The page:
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A new Theory of Everything — Part two

By Gary Gustafson

Gary Gustafson Blog 8-13*Editor's Note: This is Part two of Gary Gustafson's blog on the new Theory of Everything. To read the first part, click here.

Designing for LRMs will require great care and knowledge because the LRMs themselves will probably not be product experts, just production centers. Designers will need to think through step-function changes regarding installation of the powertrain, automated joining, and aligning the purchased components with the parts that the AM (3-D) metal and plastic printers spit out. This design approach will require an advanced ability to integrate components while still keeping things easy to assemble. For electronics on high-end machines CAN bus will play a key role. A well-planned CAN bus permits various devices to be inserted or removed as desired and offers intelligent diagnostics for those devices down to the smallest details. One forward-thinking company I consult for called Grakon is now offering CAN lighting technology for 4-wheelers and motorcycles that can include augmented left-right directional lighting in turns, brake light intensity based on deceleration, lighting integrated into the bodywork and so forth. These features could be left out on price point models or in developing nations.

As AM machines come online that can mass-produce affordably they will be akin to the personal computer in terms of disruptive effect. Clusters of LRMs will develop around metropolitan centers, each having their own specialties. As these specialty processes mature they will lend themselves to more and more complex assemblies and design engineering will morph to take advantage of them. LRMs will be capability-based and could have areas of AM capability such as aluminum, nylon, and circuit assembly. Powersports LRMs might also require structural bonding and joining because they could handle the final assembly. An alternative path would be to keep the current brick-and-mortar privately-owned stores and let them handle final assembly as they once used to handle setup. Eliminating the risk of poor final assembly via poka-yoke design is where the genius of the new field of DFLRM will shine. The processes for creating parts will be exacting. Additive-Manufactured circuit paths or flexible circuit boards could replace wire harnesses. Chassis design might become more utilitarian to facilitate final assembly by non-“professionals” but at the same time with 3-D printed polymer body panels the opportunity to stylize would be limitless. 3-D printed exhausts could be tweaked for sound quality, decibel level or power per government regulations and customer preference. Within the same vehicle type, body panels could be made thicker for utility applications or thinner and more angular for sport applications. Skid plates could be added customer-by-customer for trail riders or left off for lawn care companies. Industrial design expertise would shift from the designer doing the thinking for the customer to creating a lattice-work of possibilities that empowers the customer to do the choosing for themselves in a Virtual Reality environment. Dashboards could be produced in everything from matte black to 3-D patterns. Non-LRM accessories could be drop-shipped from anywhere (if the customer will wait) to a brick-and-mortar dealer or the customer’s home. Some customers and forward-thinking dealers will 3-D print accessory designs like guards, shields and covers that consumers “license” online.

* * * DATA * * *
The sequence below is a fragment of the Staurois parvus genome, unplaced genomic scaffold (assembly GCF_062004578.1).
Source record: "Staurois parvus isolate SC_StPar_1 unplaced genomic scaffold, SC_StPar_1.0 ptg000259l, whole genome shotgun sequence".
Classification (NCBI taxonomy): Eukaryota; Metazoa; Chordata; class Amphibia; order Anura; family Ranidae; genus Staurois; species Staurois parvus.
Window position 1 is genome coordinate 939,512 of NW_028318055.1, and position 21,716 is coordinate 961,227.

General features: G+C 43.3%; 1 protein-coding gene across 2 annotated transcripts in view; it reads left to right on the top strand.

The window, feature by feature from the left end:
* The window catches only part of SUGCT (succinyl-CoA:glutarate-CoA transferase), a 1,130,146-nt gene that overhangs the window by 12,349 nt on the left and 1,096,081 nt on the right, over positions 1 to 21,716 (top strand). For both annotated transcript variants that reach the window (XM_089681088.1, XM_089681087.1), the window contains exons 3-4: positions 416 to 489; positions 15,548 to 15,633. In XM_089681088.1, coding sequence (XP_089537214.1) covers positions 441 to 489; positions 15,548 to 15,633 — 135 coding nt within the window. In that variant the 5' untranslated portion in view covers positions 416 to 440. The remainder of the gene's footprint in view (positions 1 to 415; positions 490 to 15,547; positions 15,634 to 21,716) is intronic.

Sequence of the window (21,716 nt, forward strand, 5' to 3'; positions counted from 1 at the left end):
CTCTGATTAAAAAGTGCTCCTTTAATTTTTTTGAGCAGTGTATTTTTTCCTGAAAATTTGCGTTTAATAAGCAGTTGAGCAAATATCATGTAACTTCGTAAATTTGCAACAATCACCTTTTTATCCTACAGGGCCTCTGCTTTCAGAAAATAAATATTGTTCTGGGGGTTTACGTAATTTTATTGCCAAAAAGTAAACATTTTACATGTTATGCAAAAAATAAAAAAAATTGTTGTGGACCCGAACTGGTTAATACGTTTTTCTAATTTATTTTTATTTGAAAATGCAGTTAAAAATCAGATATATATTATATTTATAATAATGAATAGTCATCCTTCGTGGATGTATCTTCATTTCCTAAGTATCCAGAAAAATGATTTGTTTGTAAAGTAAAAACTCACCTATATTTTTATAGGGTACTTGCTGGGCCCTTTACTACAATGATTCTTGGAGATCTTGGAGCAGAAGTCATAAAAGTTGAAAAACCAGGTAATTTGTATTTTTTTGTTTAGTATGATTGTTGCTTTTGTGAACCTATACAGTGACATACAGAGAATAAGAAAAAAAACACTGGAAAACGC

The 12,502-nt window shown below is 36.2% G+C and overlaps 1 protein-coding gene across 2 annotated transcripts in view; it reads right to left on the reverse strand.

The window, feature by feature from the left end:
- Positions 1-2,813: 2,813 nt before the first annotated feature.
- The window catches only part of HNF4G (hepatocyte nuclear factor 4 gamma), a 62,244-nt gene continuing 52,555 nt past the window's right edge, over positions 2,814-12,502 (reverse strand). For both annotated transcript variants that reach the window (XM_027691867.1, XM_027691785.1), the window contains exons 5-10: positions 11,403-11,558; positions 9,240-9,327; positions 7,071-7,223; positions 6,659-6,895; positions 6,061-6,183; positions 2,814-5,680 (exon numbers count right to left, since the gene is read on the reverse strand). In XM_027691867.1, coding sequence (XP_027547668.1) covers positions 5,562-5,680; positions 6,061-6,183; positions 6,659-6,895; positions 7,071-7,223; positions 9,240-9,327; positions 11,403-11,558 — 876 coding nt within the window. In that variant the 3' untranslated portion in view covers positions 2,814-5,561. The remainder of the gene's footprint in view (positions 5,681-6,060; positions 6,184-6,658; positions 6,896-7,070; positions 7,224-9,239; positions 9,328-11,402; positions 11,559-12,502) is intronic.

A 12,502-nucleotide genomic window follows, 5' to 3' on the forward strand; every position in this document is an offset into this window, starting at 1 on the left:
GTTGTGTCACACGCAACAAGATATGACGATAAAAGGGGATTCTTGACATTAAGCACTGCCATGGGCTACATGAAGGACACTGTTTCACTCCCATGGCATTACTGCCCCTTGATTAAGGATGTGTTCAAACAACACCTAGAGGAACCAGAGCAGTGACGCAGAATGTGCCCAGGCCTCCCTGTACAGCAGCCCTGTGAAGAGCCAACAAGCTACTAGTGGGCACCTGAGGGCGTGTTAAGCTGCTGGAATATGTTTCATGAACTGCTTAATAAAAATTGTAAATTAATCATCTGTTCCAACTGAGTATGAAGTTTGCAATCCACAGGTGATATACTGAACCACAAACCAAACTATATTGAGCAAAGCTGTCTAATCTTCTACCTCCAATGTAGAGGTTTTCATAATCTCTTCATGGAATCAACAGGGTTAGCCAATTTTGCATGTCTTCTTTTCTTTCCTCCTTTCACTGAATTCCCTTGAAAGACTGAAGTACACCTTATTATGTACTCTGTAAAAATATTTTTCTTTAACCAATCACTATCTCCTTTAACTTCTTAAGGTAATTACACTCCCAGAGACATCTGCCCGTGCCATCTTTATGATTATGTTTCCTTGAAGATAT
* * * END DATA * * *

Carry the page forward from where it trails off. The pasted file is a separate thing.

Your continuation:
To realize the full benefits of LRM it must be driven into the supply chain. Instead of a JIT system with semi-trailers carrying product from the supplier’s CFA to the OEMs CFA, suppliers with items like shock absorbers would open their own LRMs or partner with existing LRMs. All of the engineers involved would have to understand the limitations of the AM processes such as hot end (nozzle) access as well as having the knowledge to apply materials very broadly rather than selecting specialized ones. It would probably require the creation of a new engineering program. Adoption of DFLRM will be an iterative process because of the peculiarities of things like electronics and tires, which would still need to be purchased as a separate assembly until they, too, are designed with LRMs in mind. The shift toward LRMs might happen across nearly all manufacturing industries. As businesses organize around this model all of the pieces can fall into place. The last two hang-ups will almost certainly be powertrain and government regulations, however the day is definitely coming when engines and motors will be built with AM. But even if these issues continue to go unchecked, much could be accomplished by adopting some of the LRM approach. The first LRM motorcycle or UTV model could have an electric drive train and be very simple. It could be introduced in a limited market to capture lessons-learned early, fast and often and then expanded globally.

There are more flaws and challenges than space allows me to address with the comprehensive model. Yet the DFLRM model isn’t impossible, it’s only “not feasible” at the moment. What I described may never be fully realized as a vehicle assembly but instead adopted via sub-assemblies or accessories. All I know is that the wave of technologies coming into being will eventually make up a new Theory Of Everything for powersports.

Gary Gustafson, keynote speaker and powersports industry consultant, is president of G-Force Consulting Inc. G-Force provides New Business Development strategy, OEM account management and custom market research on topics as diverse as ATV winches, UTV power steering and the Canadian snowmobile/UTV market.

Website: www.gforceconsulting.com.

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